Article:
Need proof? Check out the most recent HH Gregg and Best Buy circulars. You can now buy a 48-inch Haier 1080p LCD TV for $298 or a 60-inch LG 1080p smart TV for $898. Want Ultra HD resolution instead? Samsung’s got a curved 55-inch smart model for $1198, and a 60-inch smart set for $1498.

Samsung has slashed the prices on its new S-line of HDR Ultra HDTVs by as much as 20%.

Samsung has slashed the prices on its new S-line of HDR Ultra HDTVs by as much as 20%.

But here’s the kicker: Samsung’s HDR Ultra HDTVs (S-UHD) are almost the same price. A 50-inch model (UN50JS7000) is tagged at $1098 by HH Gregg, while the 55-inch version is $1298. Too expensive? Sharp’s got a 43-inch Ultra HD offering for $598, a 50-inch set for $748, and a 55-inch version for $848. (Not to be left out, LG has cut the price on their 55-inch smart Ultra HDTV to $998, and they’ve also got a 49-inch UHD set for $798.)

Now, step back from that mass of numbers, and think about this: Those are insanely low prices for Ultra HDTVs, which were tagged around $15 – $20K when they first came to these shores in 2012. I know of several friends and acquaintances that had to replace older TVs recently, and every one of them bought an Ultra HD set because of these falling prices.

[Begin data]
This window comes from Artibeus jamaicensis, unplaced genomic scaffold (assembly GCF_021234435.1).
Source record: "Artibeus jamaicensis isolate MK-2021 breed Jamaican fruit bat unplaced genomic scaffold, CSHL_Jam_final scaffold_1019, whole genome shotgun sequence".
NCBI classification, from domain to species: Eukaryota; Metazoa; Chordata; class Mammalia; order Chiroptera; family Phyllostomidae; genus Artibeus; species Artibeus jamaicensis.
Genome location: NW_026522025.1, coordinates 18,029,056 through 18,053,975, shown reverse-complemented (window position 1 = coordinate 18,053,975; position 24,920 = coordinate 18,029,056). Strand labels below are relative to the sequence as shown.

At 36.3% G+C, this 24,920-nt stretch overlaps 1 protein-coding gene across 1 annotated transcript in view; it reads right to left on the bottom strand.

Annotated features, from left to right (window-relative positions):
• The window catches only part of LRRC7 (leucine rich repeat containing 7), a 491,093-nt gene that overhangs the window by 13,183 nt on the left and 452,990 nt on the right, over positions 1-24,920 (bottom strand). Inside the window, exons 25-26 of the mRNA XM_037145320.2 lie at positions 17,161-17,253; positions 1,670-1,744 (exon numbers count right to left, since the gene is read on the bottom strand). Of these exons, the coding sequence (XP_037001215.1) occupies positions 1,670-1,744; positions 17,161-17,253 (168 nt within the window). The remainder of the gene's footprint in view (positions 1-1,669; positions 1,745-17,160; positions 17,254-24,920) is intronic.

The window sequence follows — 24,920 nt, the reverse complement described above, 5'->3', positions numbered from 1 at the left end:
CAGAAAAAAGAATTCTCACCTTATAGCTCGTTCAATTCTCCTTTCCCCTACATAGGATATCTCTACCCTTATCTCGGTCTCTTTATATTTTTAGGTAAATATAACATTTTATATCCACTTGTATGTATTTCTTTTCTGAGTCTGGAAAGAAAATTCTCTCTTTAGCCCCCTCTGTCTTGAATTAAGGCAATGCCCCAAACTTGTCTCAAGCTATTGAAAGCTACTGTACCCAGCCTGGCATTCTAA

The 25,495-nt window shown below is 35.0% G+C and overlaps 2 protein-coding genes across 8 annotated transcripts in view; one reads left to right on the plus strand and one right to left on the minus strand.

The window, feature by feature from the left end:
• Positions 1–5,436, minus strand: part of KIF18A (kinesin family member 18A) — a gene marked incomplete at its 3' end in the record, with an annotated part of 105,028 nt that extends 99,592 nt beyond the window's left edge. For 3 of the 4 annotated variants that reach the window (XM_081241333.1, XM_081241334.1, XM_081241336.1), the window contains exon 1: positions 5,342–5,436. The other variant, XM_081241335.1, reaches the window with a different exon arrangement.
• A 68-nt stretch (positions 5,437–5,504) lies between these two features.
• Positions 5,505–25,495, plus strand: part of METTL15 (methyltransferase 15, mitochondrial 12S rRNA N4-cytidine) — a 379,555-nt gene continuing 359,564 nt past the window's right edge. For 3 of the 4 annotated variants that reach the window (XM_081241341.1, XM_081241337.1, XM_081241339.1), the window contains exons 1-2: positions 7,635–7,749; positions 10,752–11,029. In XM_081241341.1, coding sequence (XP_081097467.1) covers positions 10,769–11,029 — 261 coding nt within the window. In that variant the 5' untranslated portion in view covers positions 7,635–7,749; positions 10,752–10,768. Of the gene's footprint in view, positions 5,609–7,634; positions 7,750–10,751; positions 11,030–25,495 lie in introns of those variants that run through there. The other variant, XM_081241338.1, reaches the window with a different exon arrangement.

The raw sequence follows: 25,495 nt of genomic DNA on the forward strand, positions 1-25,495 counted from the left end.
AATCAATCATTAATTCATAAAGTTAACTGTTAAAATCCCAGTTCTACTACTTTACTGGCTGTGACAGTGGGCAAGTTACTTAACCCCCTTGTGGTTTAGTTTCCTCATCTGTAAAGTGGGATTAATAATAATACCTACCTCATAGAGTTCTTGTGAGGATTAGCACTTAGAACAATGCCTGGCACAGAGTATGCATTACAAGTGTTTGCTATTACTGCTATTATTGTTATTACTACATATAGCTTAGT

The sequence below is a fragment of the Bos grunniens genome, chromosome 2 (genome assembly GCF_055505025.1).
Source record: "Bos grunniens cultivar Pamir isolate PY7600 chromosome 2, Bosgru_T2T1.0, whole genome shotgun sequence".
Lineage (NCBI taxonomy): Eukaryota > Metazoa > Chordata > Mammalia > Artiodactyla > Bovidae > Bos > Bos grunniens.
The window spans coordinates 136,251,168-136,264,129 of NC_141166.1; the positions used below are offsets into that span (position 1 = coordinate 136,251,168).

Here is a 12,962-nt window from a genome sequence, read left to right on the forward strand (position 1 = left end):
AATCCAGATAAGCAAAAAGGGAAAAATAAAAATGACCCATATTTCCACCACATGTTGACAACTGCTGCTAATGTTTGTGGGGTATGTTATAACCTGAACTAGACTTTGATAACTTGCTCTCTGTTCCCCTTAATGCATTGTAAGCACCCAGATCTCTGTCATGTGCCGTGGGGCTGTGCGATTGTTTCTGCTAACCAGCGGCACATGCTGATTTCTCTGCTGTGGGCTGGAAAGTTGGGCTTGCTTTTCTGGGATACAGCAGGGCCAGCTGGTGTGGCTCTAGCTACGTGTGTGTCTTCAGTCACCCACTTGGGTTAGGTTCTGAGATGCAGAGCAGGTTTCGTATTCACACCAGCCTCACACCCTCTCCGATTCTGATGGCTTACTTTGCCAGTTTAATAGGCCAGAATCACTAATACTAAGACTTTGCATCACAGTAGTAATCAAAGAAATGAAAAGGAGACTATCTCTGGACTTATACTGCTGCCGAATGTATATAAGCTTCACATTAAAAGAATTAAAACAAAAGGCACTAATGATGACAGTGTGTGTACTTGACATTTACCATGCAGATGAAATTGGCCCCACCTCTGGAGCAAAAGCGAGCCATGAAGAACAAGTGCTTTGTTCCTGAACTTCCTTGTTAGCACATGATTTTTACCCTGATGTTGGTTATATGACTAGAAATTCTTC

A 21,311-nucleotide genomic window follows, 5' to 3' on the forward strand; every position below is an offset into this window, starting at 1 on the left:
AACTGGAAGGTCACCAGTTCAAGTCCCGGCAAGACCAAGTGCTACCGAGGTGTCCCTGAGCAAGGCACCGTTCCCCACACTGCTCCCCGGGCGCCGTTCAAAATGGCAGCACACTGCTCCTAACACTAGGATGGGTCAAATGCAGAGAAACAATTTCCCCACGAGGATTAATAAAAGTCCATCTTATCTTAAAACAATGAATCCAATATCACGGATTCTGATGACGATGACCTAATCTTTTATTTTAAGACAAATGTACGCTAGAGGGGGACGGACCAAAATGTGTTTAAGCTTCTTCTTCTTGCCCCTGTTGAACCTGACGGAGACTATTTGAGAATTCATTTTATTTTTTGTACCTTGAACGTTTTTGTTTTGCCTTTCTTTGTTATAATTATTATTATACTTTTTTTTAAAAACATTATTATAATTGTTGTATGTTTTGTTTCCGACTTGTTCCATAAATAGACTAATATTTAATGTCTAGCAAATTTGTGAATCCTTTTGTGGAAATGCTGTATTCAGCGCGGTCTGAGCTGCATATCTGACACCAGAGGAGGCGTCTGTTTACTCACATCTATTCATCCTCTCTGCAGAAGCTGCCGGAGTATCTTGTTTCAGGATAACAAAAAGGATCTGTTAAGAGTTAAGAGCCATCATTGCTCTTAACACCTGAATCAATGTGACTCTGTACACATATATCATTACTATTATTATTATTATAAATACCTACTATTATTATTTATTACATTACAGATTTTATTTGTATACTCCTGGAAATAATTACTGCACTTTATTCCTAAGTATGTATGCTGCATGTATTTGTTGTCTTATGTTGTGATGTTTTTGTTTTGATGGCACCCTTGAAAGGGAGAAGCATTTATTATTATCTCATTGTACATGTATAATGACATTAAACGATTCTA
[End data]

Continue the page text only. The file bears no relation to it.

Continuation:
If overall sales of TVs are falling but 4K TV sales are increasing, it doesn’t take a weatherman to see which way the wind is blowing: 4K and Ultra HD are rapidly taking over the TV marketplace for sets larger than 42 inches. This is happening so quickly that by the end of next year, ALL TVs larger than 50 inches will be Ultra HD models.

There’s a bigger message here. The money isn’t in hardware anymore – it’s moving to software. I find it hard to believe that I would spend more in a year for cable TV and Internet service than the cost of an Ultra HDTV, but that’s exactly what’s happening. Content is king, and who cares about the hardware?

So, why are TV sales in decline? It could be for a very simple reason, and that is the average household has a large-enough TV with enough bells and whistles that they see no reason to upgrade. If you already own a 55-inch or 60-inch 1080p set with “smart” functions ( and the all-important Netflix streaming), then the speed of your Internet connection is much more important than adding another 5 inches in screen size or quadrupling your screen resolution.